Investigations of abrupt climate change offshore east Greenland continental margin during marine isotope stages 3 and 5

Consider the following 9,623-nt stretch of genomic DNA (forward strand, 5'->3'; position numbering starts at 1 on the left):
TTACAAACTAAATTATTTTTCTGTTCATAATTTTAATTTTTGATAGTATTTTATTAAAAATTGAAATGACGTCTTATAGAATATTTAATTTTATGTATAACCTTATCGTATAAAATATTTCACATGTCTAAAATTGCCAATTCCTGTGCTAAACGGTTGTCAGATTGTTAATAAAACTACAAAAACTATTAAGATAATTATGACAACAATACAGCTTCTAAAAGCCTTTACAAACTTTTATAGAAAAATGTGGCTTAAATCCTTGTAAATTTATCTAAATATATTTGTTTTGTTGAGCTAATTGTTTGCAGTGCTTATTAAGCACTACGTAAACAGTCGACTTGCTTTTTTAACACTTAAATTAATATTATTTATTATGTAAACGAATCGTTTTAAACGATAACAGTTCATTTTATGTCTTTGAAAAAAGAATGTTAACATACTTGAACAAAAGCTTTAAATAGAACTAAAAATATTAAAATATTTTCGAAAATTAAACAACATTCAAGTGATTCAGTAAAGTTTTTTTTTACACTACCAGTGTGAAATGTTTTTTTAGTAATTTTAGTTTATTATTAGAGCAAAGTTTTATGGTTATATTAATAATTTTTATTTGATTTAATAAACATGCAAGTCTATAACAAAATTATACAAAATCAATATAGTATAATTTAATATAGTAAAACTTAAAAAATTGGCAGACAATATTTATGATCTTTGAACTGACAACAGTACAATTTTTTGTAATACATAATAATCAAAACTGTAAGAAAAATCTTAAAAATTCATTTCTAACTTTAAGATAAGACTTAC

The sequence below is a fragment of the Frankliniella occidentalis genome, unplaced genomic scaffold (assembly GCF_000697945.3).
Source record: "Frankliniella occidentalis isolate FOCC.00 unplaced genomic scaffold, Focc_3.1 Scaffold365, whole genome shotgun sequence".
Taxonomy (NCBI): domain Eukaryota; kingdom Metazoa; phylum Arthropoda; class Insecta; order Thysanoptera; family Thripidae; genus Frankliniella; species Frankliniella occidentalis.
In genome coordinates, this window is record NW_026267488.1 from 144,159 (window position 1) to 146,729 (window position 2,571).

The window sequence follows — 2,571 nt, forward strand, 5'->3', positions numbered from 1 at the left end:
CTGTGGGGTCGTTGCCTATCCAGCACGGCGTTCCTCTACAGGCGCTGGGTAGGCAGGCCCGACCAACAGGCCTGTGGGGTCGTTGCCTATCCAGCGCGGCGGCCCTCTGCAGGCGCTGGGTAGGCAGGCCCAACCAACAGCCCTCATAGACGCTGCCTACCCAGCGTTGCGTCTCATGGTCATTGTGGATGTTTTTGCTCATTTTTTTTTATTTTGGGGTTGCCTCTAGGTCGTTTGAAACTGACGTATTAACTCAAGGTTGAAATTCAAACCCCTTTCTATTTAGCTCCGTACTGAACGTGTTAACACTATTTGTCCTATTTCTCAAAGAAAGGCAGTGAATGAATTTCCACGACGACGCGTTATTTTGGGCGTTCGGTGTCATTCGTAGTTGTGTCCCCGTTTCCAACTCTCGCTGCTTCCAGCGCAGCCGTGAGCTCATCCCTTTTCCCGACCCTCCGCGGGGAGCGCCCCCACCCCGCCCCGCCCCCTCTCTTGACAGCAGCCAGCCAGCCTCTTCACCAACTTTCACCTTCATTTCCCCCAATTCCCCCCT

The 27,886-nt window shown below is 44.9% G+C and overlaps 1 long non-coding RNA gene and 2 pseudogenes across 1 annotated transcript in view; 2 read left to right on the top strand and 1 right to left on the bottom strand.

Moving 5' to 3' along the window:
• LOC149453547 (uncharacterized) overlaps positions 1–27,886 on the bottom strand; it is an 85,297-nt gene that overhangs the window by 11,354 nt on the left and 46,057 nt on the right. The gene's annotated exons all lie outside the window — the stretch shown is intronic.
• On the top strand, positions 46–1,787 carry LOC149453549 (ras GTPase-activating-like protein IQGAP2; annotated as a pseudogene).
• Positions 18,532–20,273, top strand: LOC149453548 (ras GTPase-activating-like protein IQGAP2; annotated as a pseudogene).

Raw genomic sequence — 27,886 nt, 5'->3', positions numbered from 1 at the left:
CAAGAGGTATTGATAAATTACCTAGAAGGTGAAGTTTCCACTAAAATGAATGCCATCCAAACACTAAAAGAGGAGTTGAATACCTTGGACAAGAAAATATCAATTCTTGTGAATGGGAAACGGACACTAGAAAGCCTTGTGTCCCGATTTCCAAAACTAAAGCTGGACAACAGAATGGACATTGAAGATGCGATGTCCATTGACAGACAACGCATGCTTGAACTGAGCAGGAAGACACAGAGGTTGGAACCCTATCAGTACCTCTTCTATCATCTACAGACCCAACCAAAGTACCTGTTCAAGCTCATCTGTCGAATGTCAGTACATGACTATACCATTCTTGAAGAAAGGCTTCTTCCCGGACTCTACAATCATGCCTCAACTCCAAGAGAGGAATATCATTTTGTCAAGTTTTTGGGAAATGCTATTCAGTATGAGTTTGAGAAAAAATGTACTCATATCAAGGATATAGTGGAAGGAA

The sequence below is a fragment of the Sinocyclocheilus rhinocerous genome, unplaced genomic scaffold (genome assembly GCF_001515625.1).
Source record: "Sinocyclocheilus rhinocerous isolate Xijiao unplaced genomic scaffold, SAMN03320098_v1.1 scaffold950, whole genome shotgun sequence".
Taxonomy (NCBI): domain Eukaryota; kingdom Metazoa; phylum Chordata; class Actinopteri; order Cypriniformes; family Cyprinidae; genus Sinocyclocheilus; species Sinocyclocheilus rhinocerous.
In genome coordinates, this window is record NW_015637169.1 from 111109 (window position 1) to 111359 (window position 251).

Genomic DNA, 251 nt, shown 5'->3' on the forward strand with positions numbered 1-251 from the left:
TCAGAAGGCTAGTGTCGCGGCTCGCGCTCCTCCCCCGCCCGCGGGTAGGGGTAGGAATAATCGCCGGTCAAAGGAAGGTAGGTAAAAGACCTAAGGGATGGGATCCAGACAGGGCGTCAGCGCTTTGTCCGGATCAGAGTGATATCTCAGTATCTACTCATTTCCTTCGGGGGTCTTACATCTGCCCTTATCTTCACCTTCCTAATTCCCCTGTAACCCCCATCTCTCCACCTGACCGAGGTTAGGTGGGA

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Paleoclimatic records obtained from western Nordic Seas core GS15-198-38CC (70°N, 17°W) exhibit fluctuating climatic patterns of millennial time scales. Here, foraminifera isotope records used to reconstruct sea surface water mass properties indicated that variability changes during the last glacial period (~130 kyr) have been dominated by forcing at precession (21 kyr) and millennial timescales. Observed shifts in δ^18O records, abundance ice-rafted detritus and planktonic foraminifers display a good agreement to Greenland atmospheric temperatures changes, indicating a coupling between ice sheet dynamics and sea surface processes east of the Greenland continental margin. The most frequent abrupt stadial/interstadial changes retained from the marine sediments are known as Dansgaard-Oeschger (D-O) cycles, and appear every 1-2 kyr. These cycles are characterized by abrupt short-lived increase in temperatures (10 ± 5°C) followed by gradual cooling preceding the next rapid event. A second millennial scale feature detected in the sediments record is cooling events culminating significant iceberg discharges analogous to Heinrich events. Mechanisms triggering abrupt changes display uncertainties, but leading hypothesis is attributed to modifications in the Atlantic Meridional Overturning Circulation (AMOC) and deep-water formation initiated by freshwater input. Finally, contrasting climatic variabilities between Marine Isotope Stages 5 and 3 is apparent. MIS 3 is dominated by rapidly fluctuating parameters, indicating climatic changes arising at a high pace. In contrary, MIS 5 exhibit longer, less frequent oscillations suggesting more stable climatic cycles, and hence also a difference in forcing mechanisms.